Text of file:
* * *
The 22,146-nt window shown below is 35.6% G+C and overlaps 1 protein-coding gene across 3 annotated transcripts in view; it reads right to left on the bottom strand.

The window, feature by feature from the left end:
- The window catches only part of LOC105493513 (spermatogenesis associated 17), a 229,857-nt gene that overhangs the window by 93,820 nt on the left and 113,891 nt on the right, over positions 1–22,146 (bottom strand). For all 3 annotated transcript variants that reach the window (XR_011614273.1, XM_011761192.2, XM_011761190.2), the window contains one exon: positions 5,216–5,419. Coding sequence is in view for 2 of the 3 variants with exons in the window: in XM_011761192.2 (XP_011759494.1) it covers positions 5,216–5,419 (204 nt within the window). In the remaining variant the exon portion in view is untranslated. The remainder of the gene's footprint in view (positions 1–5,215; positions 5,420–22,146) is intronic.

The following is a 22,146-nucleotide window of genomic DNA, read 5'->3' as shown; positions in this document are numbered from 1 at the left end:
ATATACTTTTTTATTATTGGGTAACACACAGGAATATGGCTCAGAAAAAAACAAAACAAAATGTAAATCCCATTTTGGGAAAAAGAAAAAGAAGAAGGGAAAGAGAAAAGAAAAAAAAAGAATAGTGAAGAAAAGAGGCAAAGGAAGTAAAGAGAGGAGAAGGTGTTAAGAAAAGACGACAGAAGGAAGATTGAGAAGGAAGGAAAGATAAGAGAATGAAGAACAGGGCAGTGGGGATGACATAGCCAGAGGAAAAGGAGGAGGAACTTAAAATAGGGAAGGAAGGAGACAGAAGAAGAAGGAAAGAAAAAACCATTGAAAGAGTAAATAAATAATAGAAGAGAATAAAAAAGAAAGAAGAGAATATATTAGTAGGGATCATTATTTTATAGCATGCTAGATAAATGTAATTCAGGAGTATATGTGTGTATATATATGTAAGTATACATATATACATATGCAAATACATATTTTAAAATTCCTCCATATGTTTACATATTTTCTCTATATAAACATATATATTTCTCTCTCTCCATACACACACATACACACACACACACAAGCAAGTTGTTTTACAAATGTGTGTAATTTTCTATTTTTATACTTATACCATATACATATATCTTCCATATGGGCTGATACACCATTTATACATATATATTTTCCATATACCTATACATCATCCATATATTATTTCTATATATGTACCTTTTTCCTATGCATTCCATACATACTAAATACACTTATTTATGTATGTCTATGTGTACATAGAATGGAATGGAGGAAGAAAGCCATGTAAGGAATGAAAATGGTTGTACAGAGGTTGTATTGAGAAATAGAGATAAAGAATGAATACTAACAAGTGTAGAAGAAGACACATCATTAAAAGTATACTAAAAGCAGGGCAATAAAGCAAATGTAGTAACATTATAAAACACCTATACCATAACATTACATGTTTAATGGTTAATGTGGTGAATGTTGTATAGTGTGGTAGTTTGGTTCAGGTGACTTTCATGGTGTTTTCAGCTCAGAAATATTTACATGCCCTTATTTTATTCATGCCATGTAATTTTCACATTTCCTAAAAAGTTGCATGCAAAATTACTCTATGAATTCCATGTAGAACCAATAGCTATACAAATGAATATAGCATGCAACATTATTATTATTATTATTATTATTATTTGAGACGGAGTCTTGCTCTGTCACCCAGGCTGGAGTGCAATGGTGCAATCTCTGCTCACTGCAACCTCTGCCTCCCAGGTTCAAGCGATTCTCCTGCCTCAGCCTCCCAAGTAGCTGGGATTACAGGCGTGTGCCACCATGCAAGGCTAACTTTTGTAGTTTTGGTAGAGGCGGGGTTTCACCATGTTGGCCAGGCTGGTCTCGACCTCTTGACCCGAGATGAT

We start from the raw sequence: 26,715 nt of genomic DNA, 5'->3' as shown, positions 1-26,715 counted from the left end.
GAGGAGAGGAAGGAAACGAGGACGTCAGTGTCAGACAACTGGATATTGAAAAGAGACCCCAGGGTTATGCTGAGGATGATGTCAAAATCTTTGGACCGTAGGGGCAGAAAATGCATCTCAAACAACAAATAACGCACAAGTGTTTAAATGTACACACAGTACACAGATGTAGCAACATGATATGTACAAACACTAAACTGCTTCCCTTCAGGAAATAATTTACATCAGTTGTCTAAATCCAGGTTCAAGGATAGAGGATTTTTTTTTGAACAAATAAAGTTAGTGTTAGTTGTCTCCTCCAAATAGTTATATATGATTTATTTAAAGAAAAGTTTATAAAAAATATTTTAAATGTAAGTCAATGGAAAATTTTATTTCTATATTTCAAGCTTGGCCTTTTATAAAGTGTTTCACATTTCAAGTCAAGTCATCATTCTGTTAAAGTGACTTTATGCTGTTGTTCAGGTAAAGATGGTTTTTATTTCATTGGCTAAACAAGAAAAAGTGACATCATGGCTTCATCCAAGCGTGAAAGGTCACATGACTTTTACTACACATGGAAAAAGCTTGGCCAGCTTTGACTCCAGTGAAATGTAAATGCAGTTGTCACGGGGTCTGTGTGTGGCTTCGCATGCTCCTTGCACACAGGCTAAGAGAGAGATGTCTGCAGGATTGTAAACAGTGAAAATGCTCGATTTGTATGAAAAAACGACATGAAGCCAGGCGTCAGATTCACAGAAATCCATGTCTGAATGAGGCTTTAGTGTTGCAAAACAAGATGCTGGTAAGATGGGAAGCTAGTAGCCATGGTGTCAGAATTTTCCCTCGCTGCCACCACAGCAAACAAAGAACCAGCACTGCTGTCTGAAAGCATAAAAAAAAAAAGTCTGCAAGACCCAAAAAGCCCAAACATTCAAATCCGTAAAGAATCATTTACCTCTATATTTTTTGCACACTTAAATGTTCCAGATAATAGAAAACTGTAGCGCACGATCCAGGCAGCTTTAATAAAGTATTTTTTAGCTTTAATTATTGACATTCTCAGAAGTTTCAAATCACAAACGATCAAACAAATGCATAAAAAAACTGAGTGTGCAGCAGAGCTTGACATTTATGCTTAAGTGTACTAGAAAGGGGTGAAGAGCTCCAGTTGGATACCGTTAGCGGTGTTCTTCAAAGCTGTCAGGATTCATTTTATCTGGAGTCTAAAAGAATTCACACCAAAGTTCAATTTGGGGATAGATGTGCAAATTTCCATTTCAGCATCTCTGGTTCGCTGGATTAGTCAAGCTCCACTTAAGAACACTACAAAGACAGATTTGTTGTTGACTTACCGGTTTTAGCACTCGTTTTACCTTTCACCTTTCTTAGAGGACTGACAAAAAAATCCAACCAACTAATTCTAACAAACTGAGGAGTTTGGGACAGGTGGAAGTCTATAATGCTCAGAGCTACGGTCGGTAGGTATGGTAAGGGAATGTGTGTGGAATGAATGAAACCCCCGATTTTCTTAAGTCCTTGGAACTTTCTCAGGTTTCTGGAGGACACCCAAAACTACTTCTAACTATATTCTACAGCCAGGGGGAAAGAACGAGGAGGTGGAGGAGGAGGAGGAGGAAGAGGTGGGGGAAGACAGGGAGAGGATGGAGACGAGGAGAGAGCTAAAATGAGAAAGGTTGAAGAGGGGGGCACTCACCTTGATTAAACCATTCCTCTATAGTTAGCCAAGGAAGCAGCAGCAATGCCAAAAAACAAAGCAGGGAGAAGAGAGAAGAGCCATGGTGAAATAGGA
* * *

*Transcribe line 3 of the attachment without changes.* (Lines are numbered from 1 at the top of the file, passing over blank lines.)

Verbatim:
- The window catches only part of LOC105493513 (spermatogenesis associated 17), a 229,857-nt gene that overhangs the window by 93,820 nt on the left and 113,891 nt on the right, over positions 1–22,146 (bottom strand). For all 3 annotated transcript variants that reach the window (XR_011614273.1, XM_011761192.2, XM_011761190.2), the window contains one exon: positions 5,216–5,419. Coding sequence is in view for 2 of the 3 variants with exons in the window: in XM_011761192.2 (XP_011759494.1) it covers positions 5,216–5,419 (204 nt within the window). In the remaining variant the exon portion in view is untranslated. The remainder of the gene's footprint in view (positions 1–5,215; positions 5,420–22,146) is intronic.